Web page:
22 February 2017
The recent suicide bombing of a popular Sufi shrine in Sindh is the latest operation of a recently formed alliance of militant jihadist and sectarian groups that includes Islamic State (IS) and organisations associated with the Pakistani Taliban.
The bombing of the shrine of Sufi saint Lal Shahbaz Qalandar in the southern Pakistani town of Sehwan by a female suicide bomber that killed 83 people, including 20 children, was the alliance’s ninth attack in a week. The grouping earlier targeted the Punjabi parliament, military outposts, a TV crew, and a provincial police station. The alliance represents a joining of forces by Pakistani and Afghan jihadists and groups who trace their origins to sectarian organisations that have deep social roots. The alliance’s declared aim is to challenge the state at a time that Pakistan is under external pressure to clean-up its counterterrorism act. A recent Pakistani crackdown on militants has been selective, half-hearted, and largely ineffective.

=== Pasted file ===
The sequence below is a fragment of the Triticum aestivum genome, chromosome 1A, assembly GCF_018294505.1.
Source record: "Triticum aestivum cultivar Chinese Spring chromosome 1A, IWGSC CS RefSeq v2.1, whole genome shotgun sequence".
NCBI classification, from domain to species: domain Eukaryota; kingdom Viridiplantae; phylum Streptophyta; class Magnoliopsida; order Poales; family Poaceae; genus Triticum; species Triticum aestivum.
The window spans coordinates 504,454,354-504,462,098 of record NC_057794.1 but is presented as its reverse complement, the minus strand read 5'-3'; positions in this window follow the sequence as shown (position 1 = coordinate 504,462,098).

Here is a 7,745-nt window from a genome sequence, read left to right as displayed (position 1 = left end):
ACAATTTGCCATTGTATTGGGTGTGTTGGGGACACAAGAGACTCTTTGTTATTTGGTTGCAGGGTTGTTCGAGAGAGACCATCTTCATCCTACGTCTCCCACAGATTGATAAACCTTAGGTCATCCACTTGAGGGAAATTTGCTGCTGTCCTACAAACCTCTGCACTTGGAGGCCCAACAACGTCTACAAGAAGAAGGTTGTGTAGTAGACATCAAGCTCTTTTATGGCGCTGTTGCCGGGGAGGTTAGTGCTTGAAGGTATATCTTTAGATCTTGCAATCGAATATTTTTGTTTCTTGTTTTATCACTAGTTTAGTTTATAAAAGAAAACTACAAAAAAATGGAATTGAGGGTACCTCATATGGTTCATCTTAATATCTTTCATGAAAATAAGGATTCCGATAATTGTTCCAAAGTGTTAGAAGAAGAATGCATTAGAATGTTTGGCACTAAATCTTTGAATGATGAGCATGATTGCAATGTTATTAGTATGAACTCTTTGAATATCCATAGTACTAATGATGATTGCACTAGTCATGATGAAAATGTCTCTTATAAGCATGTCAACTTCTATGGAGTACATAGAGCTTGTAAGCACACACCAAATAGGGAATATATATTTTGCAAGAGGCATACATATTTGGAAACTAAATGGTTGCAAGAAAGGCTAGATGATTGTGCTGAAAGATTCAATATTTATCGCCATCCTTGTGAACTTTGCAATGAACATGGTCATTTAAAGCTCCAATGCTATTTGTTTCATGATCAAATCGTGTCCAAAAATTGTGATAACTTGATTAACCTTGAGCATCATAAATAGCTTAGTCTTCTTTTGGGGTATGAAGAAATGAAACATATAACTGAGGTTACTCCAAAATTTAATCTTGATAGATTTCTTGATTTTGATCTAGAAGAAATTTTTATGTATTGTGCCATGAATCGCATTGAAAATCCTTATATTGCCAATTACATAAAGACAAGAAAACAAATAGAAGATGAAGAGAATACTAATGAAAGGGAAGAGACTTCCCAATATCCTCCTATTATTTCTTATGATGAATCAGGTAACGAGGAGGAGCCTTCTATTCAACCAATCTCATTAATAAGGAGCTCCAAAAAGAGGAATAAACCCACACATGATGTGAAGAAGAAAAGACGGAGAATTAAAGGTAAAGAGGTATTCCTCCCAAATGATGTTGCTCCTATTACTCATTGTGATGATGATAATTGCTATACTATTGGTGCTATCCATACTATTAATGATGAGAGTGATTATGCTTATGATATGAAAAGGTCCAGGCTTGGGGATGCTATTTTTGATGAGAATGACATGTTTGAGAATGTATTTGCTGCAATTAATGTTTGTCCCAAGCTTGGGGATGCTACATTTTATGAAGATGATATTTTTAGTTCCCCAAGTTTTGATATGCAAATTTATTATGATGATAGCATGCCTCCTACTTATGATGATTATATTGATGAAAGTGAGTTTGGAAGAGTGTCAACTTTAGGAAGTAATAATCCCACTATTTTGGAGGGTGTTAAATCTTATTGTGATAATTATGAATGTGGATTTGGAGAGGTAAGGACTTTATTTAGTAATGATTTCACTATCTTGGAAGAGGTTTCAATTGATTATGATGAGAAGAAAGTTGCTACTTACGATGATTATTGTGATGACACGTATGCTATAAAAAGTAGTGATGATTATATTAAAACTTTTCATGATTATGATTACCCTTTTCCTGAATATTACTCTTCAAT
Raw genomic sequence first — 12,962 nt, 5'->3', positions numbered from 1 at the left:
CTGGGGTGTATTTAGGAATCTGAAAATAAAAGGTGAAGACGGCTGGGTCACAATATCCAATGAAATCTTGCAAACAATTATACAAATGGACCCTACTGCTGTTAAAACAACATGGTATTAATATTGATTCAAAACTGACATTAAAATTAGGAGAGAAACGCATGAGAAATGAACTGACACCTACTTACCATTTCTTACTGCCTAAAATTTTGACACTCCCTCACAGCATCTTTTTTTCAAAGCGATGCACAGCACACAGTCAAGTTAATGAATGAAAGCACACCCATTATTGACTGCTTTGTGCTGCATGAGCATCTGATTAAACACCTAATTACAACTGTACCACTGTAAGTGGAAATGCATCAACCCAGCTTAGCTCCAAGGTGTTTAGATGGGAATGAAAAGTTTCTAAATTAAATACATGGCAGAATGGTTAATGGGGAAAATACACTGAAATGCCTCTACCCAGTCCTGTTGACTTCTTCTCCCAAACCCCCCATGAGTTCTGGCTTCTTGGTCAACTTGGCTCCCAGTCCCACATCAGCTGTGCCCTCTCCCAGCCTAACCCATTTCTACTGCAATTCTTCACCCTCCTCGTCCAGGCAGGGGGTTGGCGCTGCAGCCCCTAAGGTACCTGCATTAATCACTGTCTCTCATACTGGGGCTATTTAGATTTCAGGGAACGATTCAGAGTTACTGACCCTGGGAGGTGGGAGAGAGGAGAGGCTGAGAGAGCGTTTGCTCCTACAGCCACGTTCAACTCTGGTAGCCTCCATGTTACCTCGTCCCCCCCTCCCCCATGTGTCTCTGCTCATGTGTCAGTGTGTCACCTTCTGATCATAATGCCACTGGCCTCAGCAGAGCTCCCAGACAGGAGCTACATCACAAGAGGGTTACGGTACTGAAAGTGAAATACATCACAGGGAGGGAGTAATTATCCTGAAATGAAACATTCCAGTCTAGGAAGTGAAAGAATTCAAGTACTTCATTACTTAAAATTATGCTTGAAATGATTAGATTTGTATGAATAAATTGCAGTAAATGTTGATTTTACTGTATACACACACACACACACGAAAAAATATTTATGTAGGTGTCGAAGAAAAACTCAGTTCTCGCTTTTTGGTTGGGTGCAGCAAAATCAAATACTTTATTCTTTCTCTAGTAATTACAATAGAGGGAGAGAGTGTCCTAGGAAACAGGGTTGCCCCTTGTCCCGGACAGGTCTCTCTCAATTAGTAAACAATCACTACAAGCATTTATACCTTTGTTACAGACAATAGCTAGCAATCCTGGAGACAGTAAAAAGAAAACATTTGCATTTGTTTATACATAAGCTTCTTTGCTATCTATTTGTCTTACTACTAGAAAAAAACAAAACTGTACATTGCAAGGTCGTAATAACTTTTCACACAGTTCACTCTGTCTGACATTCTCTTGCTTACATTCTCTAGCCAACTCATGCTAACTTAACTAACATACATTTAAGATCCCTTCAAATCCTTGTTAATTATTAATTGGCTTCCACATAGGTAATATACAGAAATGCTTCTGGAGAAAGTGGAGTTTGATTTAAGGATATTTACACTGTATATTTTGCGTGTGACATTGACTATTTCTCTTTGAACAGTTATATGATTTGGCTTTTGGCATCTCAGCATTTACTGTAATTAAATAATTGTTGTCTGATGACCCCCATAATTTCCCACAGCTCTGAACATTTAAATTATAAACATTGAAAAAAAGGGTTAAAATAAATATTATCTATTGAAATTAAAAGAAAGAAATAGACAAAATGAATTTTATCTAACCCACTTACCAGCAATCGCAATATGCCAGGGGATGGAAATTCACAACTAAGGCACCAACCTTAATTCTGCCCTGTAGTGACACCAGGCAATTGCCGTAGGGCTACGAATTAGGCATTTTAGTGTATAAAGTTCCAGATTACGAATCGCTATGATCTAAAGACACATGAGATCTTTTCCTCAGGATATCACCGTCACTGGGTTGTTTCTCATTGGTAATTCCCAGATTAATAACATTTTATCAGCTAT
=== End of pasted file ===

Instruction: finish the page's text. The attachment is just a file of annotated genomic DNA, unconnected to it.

Pakistan has blamed Afghanistan-based militants for the attacks, demanded that Afghanistan hand over 76 militants allegedly associated with the alliance, and closed its border in Afghanistan while it hunts down alliance operatives on its own territory. Counterterrorism officials said the alliance of eight organisations formed late last year included IS, the Pakistani Taliban and some of its associates, Lashkar-e-Jhangvi al-Alami (LJA), Jamaat-ul-Ahrar (JuA), and Jundallah.
… James M. Dorsey PhD is a Senior Fellow at the S. Rajaratnam School of International Studies and, co-director of the University of Würzburg’s Institute for Fan Culture. Azaz Syed is an award-winning Pakistani investigative reporter for Geo News and The News. He is the author of the acclaimed book, The Secrets of Pakistan’s War On Al-Qaida.
RSIS / Online
Last updated on 24/02/2017